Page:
More Connections Lead to Better Work
I know I’ve been talking about design a lot lately, but it’s a subject I can’t get off my mind. Beyond just dealing with it on a daily basis at work, by opening my eyes to it, I notice it in every aspect of my life. I like to think I don’t approach design like most people, though. I think of it as a holistic process, not a prettying device. I know I must be starting to sound like a broken record on this, but it’s a point I feel so certain about I feel like repeating it over and over again.
This time, though, the repetition is going to come in someone else’s voice. On Design Observer, Michael Bierut wrote about not writing about design on a design blog. I know it sounds awfully meta and geeky, but his point is one that needs to be made and I think extends well past just design. He wrote:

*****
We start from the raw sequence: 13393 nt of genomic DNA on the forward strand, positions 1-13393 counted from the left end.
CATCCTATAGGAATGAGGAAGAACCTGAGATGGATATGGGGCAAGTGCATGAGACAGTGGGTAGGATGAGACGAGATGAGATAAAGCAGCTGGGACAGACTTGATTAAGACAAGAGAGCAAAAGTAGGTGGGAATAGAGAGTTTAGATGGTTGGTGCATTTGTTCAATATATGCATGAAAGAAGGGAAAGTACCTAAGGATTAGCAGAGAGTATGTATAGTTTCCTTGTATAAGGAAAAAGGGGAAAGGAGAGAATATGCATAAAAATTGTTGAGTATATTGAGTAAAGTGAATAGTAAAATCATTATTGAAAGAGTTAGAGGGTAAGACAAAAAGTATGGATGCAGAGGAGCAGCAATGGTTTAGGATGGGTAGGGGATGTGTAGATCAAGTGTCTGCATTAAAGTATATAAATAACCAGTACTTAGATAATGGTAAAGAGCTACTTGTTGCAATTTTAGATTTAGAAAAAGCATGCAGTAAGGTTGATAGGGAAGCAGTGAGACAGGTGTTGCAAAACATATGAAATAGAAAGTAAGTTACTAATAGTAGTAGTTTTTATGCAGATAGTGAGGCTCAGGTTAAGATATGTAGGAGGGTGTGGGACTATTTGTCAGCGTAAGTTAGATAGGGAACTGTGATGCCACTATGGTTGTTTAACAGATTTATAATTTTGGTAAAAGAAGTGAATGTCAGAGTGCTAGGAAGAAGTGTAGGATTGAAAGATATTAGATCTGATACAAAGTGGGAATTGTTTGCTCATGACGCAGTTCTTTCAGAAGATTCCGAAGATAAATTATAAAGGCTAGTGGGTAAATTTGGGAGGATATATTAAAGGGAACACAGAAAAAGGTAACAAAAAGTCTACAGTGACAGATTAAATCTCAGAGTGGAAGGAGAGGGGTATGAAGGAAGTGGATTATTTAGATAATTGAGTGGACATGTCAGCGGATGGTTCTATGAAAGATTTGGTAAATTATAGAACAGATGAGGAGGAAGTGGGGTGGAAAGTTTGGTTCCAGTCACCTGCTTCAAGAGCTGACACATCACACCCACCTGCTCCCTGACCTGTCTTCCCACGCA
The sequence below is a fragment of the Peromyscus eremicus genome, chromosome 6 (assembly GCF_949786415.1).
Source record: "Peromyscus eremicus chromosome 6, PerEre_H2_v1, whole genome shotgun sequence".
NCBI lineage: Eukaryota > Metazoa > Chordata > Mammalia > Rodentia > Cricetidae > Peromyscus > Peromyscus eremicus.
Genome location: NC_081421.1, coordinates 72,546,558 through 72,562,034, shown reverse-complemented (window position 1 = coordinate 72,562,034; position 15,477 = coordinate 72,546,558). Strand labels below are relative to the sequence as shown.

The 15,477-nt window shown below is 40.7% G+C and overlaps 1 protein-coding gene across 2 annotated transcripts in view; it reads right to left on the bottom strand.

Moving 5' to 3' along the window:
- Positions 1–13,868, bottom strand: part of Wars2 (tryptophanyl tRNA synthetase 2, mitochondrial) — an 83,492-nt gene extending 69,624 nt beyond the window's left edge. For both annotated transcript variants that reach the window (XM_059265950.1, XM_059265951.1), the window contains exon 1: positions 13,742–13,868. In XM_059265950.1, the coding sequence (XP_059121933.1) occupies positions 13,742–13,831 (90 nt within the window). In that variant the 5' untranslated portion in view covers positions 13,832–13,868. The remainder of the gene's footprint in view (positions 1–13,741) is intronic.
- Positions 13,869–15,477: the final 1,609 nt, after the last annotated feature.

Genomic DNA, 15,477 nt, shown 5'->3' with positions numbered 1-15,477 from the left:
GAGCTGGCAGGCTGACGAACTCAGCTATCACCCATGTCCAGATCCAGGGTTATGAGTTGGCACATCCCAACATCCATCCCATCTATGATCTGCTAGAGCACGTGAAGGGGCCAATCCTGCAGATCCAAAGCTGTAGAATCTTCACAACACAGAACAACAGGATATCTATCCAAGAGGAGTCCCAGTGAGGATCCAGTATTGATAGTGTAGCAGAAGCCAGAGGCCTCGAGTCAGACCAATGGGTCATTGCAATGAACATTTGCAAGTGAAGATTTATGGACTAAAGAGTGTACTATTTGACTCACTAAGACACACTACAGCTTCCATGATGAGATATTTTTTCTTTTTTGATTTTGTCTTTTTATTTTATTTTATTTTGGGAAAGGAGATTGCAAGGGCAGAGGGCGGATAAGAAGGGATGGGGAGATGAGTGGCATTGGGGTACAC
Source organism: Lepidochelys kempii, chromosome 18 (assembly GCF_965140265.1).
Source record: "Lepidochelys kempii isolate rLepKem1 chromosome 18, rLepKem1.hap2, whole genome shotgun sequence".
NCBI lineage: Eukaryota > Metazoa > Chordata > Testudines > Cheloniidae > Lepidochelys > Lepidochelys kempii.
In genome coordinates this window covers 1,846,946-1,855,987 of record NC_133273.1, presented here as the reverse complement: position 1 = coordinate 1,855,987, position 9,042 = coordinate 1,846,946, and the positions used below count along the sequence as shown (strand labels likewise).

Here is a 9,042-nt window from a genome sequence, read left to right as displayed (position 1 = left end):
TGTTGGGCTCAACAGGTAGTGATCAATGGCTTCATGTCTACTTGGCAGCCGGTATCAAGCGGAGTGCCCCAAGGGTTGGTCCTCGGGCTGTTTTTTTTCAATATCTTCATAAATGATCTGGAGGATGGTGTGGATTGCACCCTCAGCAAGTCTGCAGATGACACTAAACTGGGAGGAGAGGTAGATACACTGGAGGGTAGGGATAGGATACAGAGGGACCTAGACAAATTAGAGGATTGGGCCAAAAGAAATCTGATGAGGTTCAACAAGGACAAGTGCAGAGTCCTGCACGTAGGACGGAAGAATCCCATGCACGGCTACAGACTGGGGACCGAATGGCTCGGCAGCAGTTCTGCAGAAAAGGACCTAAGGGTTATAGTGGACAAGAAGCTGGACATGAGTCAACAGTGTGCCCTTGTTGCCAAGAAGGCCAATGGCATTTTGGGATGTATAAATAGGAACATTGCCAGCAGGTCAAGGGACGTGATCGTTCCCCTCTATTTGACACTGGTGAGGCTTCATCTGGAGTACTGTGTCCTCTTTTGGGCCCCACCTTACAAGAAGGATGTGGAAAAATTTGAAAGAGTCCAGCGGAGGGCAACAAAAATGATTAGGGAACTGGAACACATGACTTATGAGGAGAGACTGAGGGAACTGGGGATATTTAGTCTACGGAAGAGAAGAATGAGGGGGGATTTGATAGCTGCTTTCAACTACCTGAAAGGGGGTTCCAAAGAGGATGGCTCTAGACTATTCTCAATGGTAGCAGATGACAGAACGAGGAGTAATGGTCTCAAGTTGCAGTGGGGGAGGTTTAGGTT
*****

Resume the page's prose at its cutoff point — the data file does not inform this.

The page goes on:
The great thing about graphic design is that it is almost always about something else. Corporate law. Professional football. Art. Politics. Robert Wilson. And if I can’t get excited about whatever that something else is, I really have trouble doing good work as a designer. To me, the conclusion is inescapable: the more things you’re interested in, the better your work will be.
I think that lesson is relevant whatever it is you do. The real visionaries and brilliant minds in this world are able to connect seemingly disparate topics with ease. The biggest innovations often come from finding meaning in what may at first look like a meaningless connection.